In 2015, major river cruise companies are adding even more routes on a worldwide flotilla of more than 200 vessels. Most carry guests to the medieval villages of Germany’s Rhine, the Danube’s Imperial cities of Vienna and Budapest and the wine-producing regions of France. and Portugal. A handful navigate through the rainforests of the Peruvian Amazon, while ever-more ships are returning to the Egypt’s Nile. The newest river journeys explore the Far East, taking guests to untrammeled villages and ornate temples of Burma’s Irrawaddy and Chindwin rivers, Indochina’s Mekong and India’s Ganges.

Rothenburg on the Rhine

Rothenburg, one of the towns visited on our Rhine River cruise

Wherever they travel, river voyagers sail on boutique vessels sized for narrow rivers and locks; most carry a maximum of 190 passengers, and some accommodate as few as 36.
Though prices are higher than on many ocean cruises, amenities such as city tours, onboard wifi, tips and wine and beer with meals are included in most river fares. And while multi-service spas and elaborate show lounges don’t fit onboard, most river-going ships moor within walking distance of towns. Expert local guides leave travelers raving about the experience, says Morgan Scully of McCabe World Travel in McLean, Va. – and coming back for more.

To find out more about river cruising, see my story in this month’s issue of Travel + Leisure magazine.

On the Rhine


Philadelphia: A terrific — and underrated — city

You rarely see Philadelphia touted on the covers of glossy travel and food magazines. But it should be. The City of Brotherly Love may well be the most underrated destination for

Philadelphia City Hall

culinary and culture travel in the U.S., as my recent visit proved.
Let’s start with food. Philly is known first and foremost for its cheesesteak sandwiches; Italian and Pennsylvania Dutch comfort foods aren’t far behind. But what foodies forget is that the city lies near the sea and farm country – which translates into two remarkable food markets.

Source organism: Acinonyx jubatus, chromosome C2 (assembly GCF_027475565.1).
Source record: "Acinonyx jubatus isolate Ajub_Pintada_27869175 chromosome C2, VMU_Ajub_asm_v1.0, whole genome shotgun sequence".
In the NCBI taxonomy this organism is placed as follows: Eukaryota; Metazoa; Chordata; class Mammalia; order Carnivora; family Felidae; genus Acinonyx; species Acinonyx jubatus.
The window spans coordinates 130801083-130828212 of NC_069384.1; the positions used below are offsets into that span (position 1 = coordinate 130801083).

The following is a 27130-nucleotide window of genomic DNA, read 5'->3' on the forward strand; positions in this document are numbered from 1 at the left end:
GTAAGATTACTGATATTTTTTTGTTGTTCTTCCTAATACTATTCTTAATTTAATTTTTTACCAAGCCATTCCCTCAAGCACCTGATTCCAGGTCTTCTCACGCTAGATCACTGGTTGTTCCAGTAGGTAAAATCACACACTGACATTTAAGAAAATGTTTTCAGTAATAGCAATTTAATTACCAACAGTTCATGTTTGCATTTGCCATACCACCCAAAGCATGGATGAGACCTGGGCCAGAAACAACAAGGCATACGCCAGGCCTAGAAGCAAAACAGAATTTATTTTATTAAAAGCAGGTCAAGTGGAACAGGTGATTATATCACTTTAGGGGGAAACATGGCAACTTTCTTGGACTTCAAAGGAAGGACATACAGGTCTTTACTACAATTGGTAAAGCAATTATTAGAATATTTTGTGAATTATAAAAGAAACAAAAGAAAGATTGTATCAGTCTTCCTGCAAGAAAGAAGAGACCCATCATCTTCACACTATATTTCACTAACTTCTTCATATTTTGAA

Every visit to Center City should begin (and maybe end) with breakfast or lunch at the Reading Terminal Market for spicy crab spread; a creamy tomme; mountains of shaved roasted chicken; a grilled sandwich stacked with roast turkey, chorizo and spicy goat horn peppers; fresh-baked Amish apple dumplings – even smoked pigs ears!

Philadelphia's Reading Terminal Market

For visitors, getting to south Philly’s Italian Market  probably means a taxi, but the a strong through nine blocks of fish stalls, butcher shops, vege vendors and eateries from Vietnamese to Mexican – and of course, Italian —  is worth the fare.

Nature also serves up the raw ingredients for new American farm-to-plate menus dishes including short rib stir fry with mushrooms (Buddakan), pistachio pesto flatbread with housemade mozzarella (Garces Trading Co.), lollipop lamb chops with T, garlic, mint and mojito sauce (Indeblue), pan-seared scallops with roasted cauliflower and compressed apples in a curry vinegrette (Parc Bistroi), tea-brined chicken with cucumber radish salad (Square 1682)….you get the picture. The razor clams with ramps and seaweed salad at Petruce et al were delicately

Razor clams at Petruce et al in Philadelphia

charred to create a series of distinctive tastes within a single dish, while the roasted beets served with roasted duck breast had the beet-hating Husband sated and sighing.

Now that you’re waistband is popping, it’s time for a stroll. Most people think of this city as the birthplace of Independence, and that would be right. And while you should stop in to see the Liberty Bell and the National Constitution Center, you’ll soak up the past you wander through Center City, stroll around 19thCentury City Hall with its mansard roof, or pop into the Post Office flanked by WPA-era sculptures.  As you